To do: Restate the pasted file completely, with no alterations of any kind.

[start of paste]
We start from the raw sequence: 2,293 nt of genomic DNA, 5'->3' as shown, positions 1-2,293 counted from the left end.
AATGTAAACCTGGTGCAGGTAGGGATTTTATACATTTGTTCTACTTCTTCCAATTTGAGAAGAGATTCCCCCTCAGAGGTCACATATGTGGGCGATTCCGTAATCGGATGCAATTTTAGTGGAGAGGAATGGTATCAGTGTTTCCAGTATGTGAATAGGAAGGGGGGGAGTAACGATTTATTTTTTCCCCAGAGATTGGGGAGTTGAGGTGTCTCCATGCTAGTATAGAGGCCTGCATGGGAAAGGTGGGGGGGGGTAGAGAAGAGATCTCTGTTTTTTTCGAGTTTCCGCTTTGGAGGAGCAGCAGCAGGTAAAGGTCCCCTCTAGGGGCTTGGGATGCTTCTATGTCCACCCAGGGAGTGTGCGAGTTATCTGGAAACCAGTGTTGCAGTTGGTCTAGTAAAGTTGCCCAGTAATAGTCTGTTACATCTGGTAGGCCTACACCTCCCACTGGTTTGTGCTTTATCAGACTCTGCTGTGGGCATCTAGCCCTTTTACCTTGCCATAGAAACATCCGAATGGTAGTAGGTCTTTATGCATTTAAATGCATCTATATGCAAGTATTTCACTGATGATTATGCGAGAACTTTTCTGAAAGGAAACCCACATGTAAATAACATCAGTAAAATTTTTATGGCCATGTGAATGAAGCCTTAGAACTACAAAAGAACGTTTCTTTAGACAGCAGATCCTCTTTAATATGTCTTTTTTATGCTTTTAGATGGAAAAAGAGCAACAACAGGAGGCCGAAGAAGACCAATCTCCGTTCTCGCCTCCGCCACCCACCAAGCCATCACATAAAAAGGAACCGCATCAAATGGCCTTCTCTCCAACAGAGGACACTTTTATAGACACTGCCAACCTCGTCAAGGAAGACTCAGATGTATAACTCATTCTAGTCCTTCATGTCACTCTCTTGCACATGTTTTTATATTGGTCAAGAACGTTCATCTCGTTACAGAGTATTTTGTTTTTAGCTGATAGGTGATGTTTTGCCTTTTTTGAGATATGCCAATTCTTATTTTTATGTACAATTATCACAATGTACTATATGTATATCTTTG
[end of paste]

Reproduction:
We start from the raw sequence: 2,293 nt of genomic DNA, 5'->3' as shown, positions 1-2,293 counted from the left end.
AATGTAAACCTGGTGCAGGTAGGGATTTTATACATTTGTTCTACTTCTTCCAATTTGAGAAGAGATTCCCCCTCAGAGGTCACATATGTGGGCGATTCCGTAATCGGATGCAATTTTAGTGGAGAGGAATGGTATCAGTGTTTCCAGTATGTGAATAGGAAGGGGGGGAGTAACGATTTATTTTTTCCCCAGAGATTGGGGAGTTGAGGTGTCTCCATGCTAGTATAGAGGCCTGCATGGGAAAGGTGGGGGGGGGTAGAGAAGAGATCTCTGTTTTTTTCGAGTTTCCGCTTTGGAGGAGCAGCAGCAGGTAAAGGTCCCCTCTAGGGGCTTGGGATGCTTCTATGTCCACCCAGGGAGTGTGCGAGTTATCTGGAAACCAGTGTTGCAGTTGGTCTAGTAAAGTTGCCCAGTAATAGTCTGTTACATCTGGTAGGCCTACACCTCCCACTGGTTTGTGCTTTATCAGACTCTGCTGTGGGCATCTAGCCCTTTTACCTTGCCATAGAAACATCCGAATGGTAGTAGGTCTTTATGCATTTAAATGCATCTATATGCAAGTATTTCACTGATGATTATGCGAGAACTTTTCTGAAAGGAAACCCACATGTAAATAACATCAGTAAAATTTTTATGGCCATGTGAATGAAGCCTTAGAACTACAAAAGAACGTTTCTTTAGACAGCAGATCCTCTTTAATATGTCTTTTTTATGCTTTTAGATGGAAAAAGAGCAACAACAGGAGGCCGAAGAAGACCAATCTCCGTTCTCGCCTCCGCCACCCACCAAGCCATCACATAAAAAGGAACCGCATCAAATGGCCTTCTCTCCAACAGAGGACACTTTTATAGACACTGCCAACCTCGTCAAGGAAGACTCAGATGTATAACTCATTCTAGTCCTTCATGTCACTCTCTTGCACATGTTTTTATATTGGTCAAGAACGTTCATCTCGTTACAGAGTATTTTGTTTTTAGCTGATAGGTGATGTTTTGCCTTTTTTGAGATATGCCAATTCTTATTTTTATGTACAATTATCACAATGTACTATATGTATATCTTTG